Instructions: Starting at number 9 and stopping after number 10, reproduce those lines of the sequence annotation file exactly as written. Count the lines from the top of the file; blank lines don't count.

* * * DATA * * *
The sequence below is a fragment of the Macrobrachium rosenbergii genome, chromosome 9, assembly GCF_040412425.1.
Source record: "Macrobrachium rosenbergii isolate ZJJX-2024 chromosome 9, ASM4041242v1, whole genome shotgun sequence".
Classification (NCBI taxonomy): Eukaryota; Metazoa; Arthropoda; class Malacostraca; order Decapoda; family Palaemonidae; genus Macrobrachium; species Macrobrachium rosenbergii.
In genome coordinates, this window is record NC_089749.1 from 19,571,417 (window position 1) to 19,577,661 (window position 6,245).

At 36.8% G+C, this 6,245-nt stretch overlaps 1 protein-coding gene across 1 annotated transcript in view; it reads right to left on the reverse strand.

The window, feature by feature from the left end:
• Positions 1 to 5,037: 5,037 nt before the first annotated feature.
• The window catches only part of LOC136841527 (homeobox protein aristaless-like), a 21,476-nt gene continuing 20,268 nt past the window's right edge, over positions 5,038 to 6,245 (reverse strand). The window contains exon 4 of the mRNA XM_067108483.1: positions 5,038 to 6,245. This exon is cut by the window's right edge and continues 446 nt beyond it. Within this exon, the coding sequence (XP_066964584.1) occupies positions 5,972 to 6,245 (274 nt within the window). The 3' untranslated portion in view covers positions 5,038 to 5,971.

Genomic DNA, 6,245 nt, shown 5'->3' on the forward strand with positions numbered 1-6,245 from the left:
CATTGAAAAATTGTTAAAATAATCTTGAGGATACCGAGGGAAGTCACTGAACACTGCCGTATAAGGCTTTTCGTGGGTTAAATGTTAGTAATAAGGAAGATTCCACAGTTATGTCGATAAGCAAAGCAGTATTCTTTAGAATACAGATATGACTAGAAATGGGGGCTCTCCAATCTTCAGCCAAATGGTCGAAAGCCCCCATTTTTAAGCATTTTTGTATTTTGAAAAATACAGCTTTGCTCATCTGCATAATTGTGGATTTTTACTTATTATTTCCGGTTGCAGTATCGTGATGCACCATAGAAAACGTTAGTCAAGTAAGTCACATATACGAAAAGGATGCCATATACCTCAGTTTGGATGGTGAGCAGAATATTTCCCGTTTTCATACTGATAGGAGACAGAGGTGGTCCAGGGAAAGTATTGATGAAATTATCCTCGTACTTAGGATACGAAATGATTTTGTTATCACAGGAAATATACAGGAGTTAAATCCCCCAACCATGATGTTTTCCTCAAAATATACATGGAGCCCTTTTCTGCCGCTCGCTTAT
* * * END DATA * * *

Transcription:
Genomic DNA, 6,245 nt, shown 5'->3' on the forward strand with positions numbered 1-6,245 from the left:
CATTGAAAAATTGTTAAAATAATCTTGAGGATACCGAGGGAAGTCACTGAACACTGCCGTATAAGGCTTTTCGTGGGTTAAATGTTAGTAATAAGGAAGATTCCACAGTTATGTCGATAAGCAAAGCAGTATTCTTTAGAATACAGATATGACTAGAAATGGGGGCTCTCCAATCTTCAGCCAAATGGTCGAAAGCCCCCATTTTTAAGCATTTTTGTATTTTGAAAAATACAGCTTTGCTCATCTGCATAATTGTGGATTTTTACTTATTATTTCCGGTTGCAGTATCGTGATGCACCATAGAAAACGTTAGTCAAGTAAGTCACATATACGAAAAGGATGCCATATACCTCAGTTTGGATGGTGAGCAGAATATTTCCCGTTTTCATACTGATAGGAGACAGAGGTGGTCCAGGGAAAGTATTGATGAAATTATCCTCGTACTTAGGATACGAAATGATTTTGTTATCACAGGAAATATACAGGAGTTAAATCCCCCAACCATGATGTTTTCCTCAAAATATACATGGAGCCCTTTTCTGCCGCTCGCTTAT